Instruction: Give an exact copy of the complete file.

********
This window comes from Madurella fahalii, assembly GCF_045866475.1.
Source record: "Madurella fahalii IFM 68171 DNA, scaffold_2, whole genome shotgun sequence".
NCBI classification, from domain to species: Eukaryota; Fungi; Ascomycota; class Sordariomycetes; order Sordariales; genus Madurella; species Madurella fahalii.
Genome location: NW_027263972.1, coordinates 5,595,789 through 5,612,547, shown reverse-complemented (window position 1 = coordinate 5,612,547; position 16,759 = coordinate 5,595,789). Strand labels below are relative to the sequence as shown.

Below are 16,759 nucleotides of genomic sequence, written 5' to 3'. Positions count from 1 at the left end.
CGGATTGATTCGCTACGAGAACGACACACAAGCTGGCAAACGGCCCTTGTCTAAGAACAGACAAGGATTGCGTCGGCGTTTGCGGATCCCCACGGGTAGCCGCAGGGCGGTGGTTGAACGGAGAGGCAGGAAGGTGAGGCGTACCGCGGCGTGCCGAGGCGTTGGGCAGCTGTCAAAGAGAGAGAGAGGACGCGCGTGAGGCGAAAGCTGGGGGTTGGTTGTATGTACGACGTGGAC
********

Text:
This window comes from Madurella fahalii, assembly GCF_045866475.1.
Source record: "Madurella fahalii IFM 68171 DNA, scaffold_2, whole genome shotgun sequence".
NCBI classification, from domain to species: Eukaryota; Fungi; Ascomycota; class Sordariomycetes; order Sordariales; genus Madurella; species Madurella fahalii.
Genome location: NW_027263972.1, coordinates 5,595,789 through 5,612,547, shown reverse-complemented (window position 1 = coordinate 5,612,547; position 16,759 = coordinate 5,595,789). Strand labels below are relative to the sequence as shown.

Below are 16,759 nucleotides of genomic sequence, written 5' to 3'. Positions count from 1 at the left end.
CGGATTGATTCGCTACGAGAACGACACACAAGCTGGCAAACGGCCCTTGTCTAAGAACAGACAAGGATTGCGTCGGCGTTTGCGGATCCCCACGGGTAGCCGCAGGGCGGTGGTTGAACGGAGAGGCAGGAAGGTGAGGCGTACCGCGGCGTGCCGAGGCGTTGGGCAGCTGTCAAAGAGAGAGAGAGGACGCGCGTGAGGCGAAAGCTGGGGGTTGGTTGTATGTACGACGTGGAC